One compelling attraction, among many, is the Mediterranean quality that pervades the California native plant palette. Examples are: fragrant leaves and flowers; broad-leaved evergreens of olive green, silver, blue, gray and white; bold flower colors; drought tolerance; a profusion of annuals; and finally the enigma of summer dormancy, when many of the plants shut down growth and wait to make a fresh start with the winter rains.


The majority of California’s most garden-worthy plants are best in Zones 9 to 11. However, many may be successfully grown in Zone 8 or in other areas where suitable microclimates can be created. Seasonal containers are always an option.


Most California native plants prefer full sun, though there are species suited to every kind of exposure imaginable.


Well-drained soils are generally preferred. Most of the plants are adaptable to soils that range from slightly acidic to slightly alkaline.


While most California native plants are considered low-maintenance, they do need appropriate seasonal attention and grooming to stay at their best. Once established, some do their best with no summer watering: You need to know individual requirements.

Designing with Natives

  • Group plants with similar ecological and irrigation requirements. Most plants that grow together in nature look good together in a garden.
  • Use the summer and fall dormant form and color of these plants as an asset—waves of burnished rust from the common Eriogonum fasciculatum (California buckwheat) are brilliantly accented when combined with masses of any of the following: Artemisia californica, Hesperoyucca whipplei, Salvia apiana, Leymus condensatus ‘Canyon Prince’.
  • Combine blue-flowered California natives (Ceanothus, Iris, lupine, Penstemon, Salvia, Sisyrinchium) with bright, clear yellow flowers that have similar flowering times (Fremontodendron, Dendromecon, Mahonia, Coreopsis, Encelia).

Frequently Asked Questions

What is a native garden?

A native garden uses plants that occur naturally in the local environment. Native gardens are incredibly sustainable because they require less water, help sustain wildlife and reduce dependence on fertilizers and pesticides. Often called natural landscaping, this practice is growing in popularity.

Why plant natives?

Eco-conscious California gardeners plant natives in an effort to restore the natural ecosystem and reduce strain on the environment. Other benefits include saving water, less maintenance, eliminating pesticides, and welcoming wildlife. Many native plants are also beautiful and offer lovely scents.

How to plant California natives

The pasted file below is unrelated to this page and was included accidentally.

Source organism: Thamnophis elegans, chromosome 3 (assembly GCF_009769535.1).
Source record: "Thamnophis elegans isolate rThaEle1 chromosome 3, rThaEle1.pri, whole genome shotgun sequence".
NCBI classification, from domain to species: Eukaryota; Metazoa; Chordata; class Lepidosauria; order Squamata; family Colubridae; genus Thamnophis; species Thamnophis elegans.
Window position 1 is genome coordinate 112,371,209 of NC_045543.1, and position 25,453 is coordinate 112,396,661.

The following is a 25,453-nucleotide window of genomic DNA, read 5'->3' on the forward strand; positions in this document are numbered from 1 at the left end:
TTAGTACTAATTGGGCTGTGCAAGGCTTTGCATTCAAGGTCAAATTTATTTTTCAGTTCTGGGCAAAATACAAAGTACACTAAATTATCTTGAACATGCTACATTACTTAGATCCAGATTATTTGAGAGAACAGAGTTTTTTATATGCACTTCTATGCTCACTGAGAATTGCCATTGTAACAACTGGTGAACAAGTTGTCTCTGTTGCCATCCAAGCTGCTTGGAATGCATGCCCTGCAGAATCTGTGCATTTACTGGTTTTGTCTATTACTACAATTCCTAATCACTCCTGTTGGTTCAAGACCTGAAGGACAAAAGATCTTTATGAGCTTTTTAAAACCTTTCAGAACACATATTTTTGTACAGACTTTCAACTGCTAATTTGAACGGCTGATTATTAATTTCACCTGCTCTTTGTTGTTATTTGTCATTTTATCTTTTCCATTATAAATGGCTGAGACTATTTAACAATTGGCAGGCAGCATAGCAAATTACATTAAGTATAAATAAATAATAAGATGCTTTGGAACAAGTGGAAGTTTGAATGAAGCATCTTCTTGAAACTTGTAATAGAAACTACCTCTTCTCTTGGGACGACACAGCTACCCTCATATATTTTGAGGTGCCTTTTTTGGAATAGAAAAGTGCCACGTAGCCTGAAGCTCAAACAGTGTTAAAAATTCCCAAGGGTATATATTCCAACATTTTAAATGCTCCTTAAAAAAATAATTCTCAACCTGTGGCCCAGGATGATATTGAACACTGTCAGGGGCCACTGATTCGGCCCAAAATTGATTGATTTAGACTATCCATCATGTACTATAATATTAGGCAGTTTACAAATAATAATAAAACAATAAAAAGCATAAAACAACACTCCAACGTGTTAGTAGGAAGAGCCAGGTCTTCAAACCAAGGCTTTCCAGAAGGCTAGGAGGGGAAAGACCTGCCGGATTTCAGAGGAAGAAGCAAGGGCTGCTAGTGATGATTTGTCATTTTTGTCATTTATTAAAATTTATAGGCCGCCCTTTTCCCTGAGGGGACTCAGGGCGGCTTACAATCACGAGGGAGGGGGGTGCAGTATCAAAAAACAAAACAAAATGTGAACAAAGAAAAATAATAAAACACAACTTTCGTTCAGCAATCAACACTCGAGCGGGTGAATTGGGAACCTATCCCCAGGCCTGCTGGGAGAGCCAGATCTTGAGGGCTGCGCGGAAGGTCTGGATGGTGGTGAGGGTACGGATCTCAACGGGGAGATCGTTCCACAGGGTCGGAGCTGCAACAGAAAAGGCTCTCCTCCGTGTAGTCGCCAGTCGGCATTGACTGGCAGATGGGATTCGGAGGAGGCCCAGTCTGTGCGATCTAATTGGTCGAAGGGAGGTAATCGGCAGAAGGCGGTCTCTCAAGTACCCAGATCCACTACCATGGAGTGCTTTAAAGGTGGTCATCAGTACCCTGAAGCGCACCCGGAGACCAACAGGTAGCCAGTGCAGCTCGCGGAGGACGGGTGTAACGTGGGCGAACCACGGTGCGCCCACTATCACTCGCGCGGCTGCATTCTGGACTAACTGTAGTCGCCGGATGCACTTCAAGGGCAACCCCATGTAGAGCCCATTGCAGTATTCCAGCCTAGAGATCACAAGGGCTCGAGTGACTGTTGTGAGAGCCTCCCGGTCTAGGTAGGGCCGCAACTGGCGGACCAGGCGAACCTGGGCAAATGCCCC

The California Native Plant Society recommends planting natives during fall or early winter. This allows development of healthy root systems and preparation for new growth and blooms during spring and summer. Soil amendments are not necessary since the plants are already well adapted to your area.

How to water California natives

Water California natives regularly until established. After a year, begin reducing the frequency of watering. The watering needs of native plants will vary, so check each plant’s specific needs. Additionally, you should respond to the weather—don’t water after rain, do water during dry spells.

When do California natives bloom?

California natives bloom at various times. Some natives bloom during warm seasons (i.e. Ceanothus), while others prefer cooler temperatures (i.e. Manzanita). When planning a native garden select at least one plant that blooms in spring, summer, fall and winter so that you’ll have year-round interest.

Is lavender a California native?

Lavender is not native to California—it originated in the Mediterranean. However, it does grow well in California because the climate is similar to the Mediterranean. If you want to go 100% native, lavender doesn’t qualify, but if you’re more relaxed it could be a good addition to your garden.

Is lantana a California native?

Lantana is not a California native—it comes from Mexico, Central America, the Caribbean and tropical South America. However, it is popular in California for its colorful, butterfly-attracting flowers and its tolerance of drought. While not native, it still may be a good choice for your garden.

Where can I buy California natives?

You can buy California natives at specialized native plant nurseries, arboretums and botanical gardens, or plant sales. The California Native Plant Society holds regional plant sales in the spring and fall, see their calendar.

Top 12 Native California Plants

  • Point reyes meadowfoam (Limnanthes douglasii ssp. sulphurea)
  • Woolly blue curls (Trichostema lanatum)
  • Bush anemone (Carpenteria californica)
  • Island alumroot (Heuchera maxima)
  • Canyon snow iris (Iris douglasiana ‘Canyon Snow’)
  • California bush sunflower (Encelia californica)
  • Monkey hand tree (Chiranthofremontia X lenzii ‘Griff’s Wonder’)
  • Shrubby monkey flower (Mimulus hybrids)
  • Wild rose (Rosa woodsii var. ultramontana)
  • Hummingbird sage (Salvia spathacea)
  • Silver cholla cactus (Opuntia echinocarpa)
  • Blue-eyed grass (Sisyrinchium bellum)

Bart O’Brien is director of horticulture at Rancho Santa Ana Botanic Garden in Claremont, California. He is co-author (with Carol Bornstein & David Fross) of California Native Plants for the Garden.

This article was adapted from its original version for use on the web.